How do you know when itʻs time to stand up for what you believe in? In Hawaiian they say, "Whatever you feel in your na’au (guts), you have to do."
When I heard that the Japanese and Asian Americans were rallying to support the rights of immigrants at the Chicago Cultural Center, I knew I had to show up. No second thoughts about it. Their rallying cry was "Never Again is Now!"
I remembered the stories of my maternal grandfather who was taken away from my grandmother and his 9 children during WW II just because he was Japanese and not because he was guilty of anything. That was wrong. He was interned at Honouliuli Camp in a dry dusty gulch in central Oahu. He died there of an aneurysm. When I found this out many years ago, I said to myself Never Again should this happen to anyone.
The night before the rally as I lay in bed trying to sleep, I was surprised to find deep feelings of sadness arising as I thought about my grandfather. The next morning, my husband and I took the L from Oak Park to the Cultural Center. As we approached the center I saw about 75 Asian Americans heartily chanting, "Never again is now!" Long buried grief came up as I stood with them - hardly able to speak because of tears. I had never really grieved about my grandfather. He died before I was born.
But there it was! My heart felt broken for him, for all the immigrants - children and adults - who had died because we had not cared properly for them. I stayed silent a lot that morning, just bearing witness to this grief that was finally bubbling up for my grandfather who died some 75 years ago. Paying deep attention to sorrow was healing for me.
This past Sunday, we did a small rally chanting and singing at Lake Opeka in Chicago to show support for the protectors of Mauna Kea.
The protectors are Native Hawaiians, their families and friends who are standing up for what they believe in. They are doing civil disobedience against the building of a $1.4 billion Thirty Meter Telescope (TMT) on the mountain that is the tallest in the world measuring from sea bottom. In Hawaiian tradition, Hawaii Island is the eldest child of sky father Wakea and earth mother Papahanaumoku. Mauna Kea is the umbilical cord that connects Hawaii to the heavens, and connects humans to land.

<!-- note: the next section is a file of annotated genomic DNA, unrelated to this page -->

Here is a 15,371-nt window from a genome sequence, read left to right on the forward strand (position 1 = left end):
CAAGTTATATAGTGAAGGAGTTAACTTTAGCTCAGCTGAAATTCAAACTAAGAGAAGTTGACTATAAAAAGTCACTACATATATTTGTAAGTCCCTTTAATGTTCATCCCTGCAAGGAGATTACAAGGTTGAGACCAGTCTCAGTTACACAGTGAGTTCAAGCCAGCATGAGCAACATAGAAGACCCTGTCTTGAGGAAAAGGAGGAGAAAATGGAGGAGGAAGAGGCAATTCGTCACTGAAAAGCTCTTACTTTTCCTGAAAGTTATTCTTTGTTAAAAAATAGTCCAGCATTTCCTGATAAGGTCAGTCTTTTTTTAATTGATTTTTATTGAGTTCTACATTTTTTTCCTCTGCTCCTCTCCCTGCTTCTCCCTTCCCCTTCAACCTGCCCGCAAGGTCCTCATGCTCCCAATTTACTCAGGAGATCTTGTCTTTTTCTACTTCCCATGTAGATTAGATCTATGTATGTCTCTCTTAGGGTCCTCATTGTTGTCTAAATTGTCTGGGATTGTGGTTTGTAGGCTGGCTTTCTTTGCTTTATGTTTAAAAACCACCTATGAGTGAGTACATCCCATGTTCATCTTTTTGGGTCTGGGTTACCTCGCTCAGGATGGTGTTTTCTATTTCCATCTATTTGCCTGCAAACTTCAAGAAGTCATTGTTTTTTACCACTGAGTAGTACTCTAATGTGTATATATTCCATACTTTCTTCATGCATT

The protectors, numbering in the hundreds to thousands on the weekends, have been blocking big trucks from taking equipment up the mountain for the past 20 days. And they have vowed to stay there as long as TMT plans to build.
It was a hot day at Lake Opeka, but a stiff breeze blowing off the lake kept us cool. My dear friend was expressing her opinion about the great possibility of the TMT being built. As I listened to her, I noticed again this deep grief welling up in me. This great sadness came from my guts, deep within my na’au. Noticing this feeling reminded me that grief comes from love.
I trained as a biologist in college. I know and appreciate the value of science. I also trained as a kumu hula. Kumu hula, like ecologists, know and appreciate the value of the natural world. It is where our hula and our life comes from. This is not about being anti-science. It is about respect for indigenous knowledge about the mountain which is different than western knowledge and just as valid.
Poliahu, is the deity of the mountain. She is the goddess of the snow and also a deity of compassion. Kapu Aloha, deep compassionate love, is being practiced on the mountain by everyone. This means bringing your highest self - which I’d call your Christ-consciousness or Buddha Nature - to the mountain. No matter what happens.
May the protectors’ kapu aloha also inspire us to practice kapu aloha, in our everyday lives, towards ourselves as well as others especially with people who we do not agree with. Such compassion takes the form of patience, generosity, respect, and loving kindness. Then it can only go well. EO!!!
Malama pono (take good care of body, mind and spirit),
June Kaililani Tanoue
Kumu Hula and Sensei